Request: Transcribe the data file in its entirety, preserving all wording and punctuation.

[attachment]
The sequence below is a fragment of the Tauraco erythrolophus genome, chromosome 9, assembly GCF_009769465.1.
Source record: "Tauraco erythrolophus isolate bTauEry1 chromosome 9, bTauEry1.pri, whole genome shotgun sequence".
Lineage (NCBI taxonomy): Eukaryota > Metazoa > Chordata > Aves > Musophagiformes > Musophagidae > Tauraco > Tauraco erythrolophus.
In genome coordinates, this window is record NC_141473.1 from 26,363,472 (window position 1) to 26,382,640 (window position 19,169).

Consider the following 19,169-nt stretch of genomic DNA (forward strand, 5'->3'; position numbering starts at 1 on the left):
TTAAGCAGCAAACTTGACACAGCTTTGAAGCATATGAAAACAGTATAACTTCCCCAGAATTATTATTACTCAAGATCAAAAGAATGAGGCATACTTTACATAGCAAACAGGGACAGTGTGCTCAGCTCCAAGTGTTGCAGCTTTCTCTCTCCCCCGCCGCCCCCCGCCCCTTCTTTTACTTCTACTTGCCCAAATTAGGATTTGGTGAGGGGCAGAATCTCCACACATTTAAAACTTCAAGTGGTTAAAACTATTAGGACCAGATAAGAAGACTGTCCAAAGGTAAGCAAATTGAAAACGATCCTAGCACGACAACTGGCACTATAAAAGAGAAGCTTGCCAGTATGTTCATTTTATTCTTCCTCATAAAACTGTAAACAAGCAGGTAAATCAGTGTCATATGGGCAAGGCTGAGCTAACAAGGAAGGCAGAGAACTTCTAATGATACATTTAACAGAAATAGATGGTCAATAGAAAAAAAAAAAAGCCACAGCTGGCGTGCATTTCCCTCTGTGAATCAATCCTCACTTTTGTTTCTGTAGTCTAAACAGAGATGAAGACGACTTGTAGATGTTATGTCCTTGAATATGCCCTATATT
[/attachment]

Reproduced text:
The sequence below is a fragment of the Tauraco erythrolophus genome, chromosome 9, assembly GCF_009769465.1.
Source record: "Tauraco erythrolophus isolate bTauEry1 chromosome 9, bTauEry1.pri, whole genome shotgun sequence".
Lineage (NCBI taxonomy): Eukaryota > Metazoa > Chordata > Aves > Musophagiformes > Musophagidae > Tauraco > Tauraco erythrolophus.
In genome coordinates, this window is record NC_141473.1 from 26,363,472 (window position 1) to 26,382,640 (window position 19,169).

Consider the following 19,169-nt stretch of genomic DNA (forward strand, 5'->3'; position numbering starts at 1 on the left):
TTAAGCAGCAAACTTGACACAGCTTTGAAGCATATGAAAACAGTATAACTTCCCCAGAATTATTATTACTCAAGATCAAAAGAATGAGGCATACTTTACATAGCAAACAGGGACAGTGTGCTCAGCTCCAAGTGTTGCAGCTTTCTCTCTCCCCCGCCGCCCCCCGCCCCTTCTTTTACTTCTACTTGCCCAAATTAGGATTTGGTGAGGGGCAGAATCTCCACACATTTAAAACTTCAAGTGGTTAAAACTATTAGGACCAGATAAGAAGACTGTCCAAAGGTAAGCAAATTGAAAACGATCCTAGCACGACAACTGGCACTATAAAAGAGAAGCTTGCCAGTATGTTCATTTTATTCTTCCTCATAAAACTGTAAACAAGCAGGTAAATCAGTGTCATATGGGCAAGGCTGAGCTAACAAGGAAGGCAGAGAACTTCTAATGATACATTTAACAGAAATAGATGGTCAATAGAAAAAAAAAAAAGCCACAGCTGGCGTGCATTTCCCTCTGTGAATCAATCCTCACTTTTGTTTCTGTAGTCTAAACAGAGATGAAGACGACTTGTAGATGTTATGTCCTTGAATATGCCCTATATT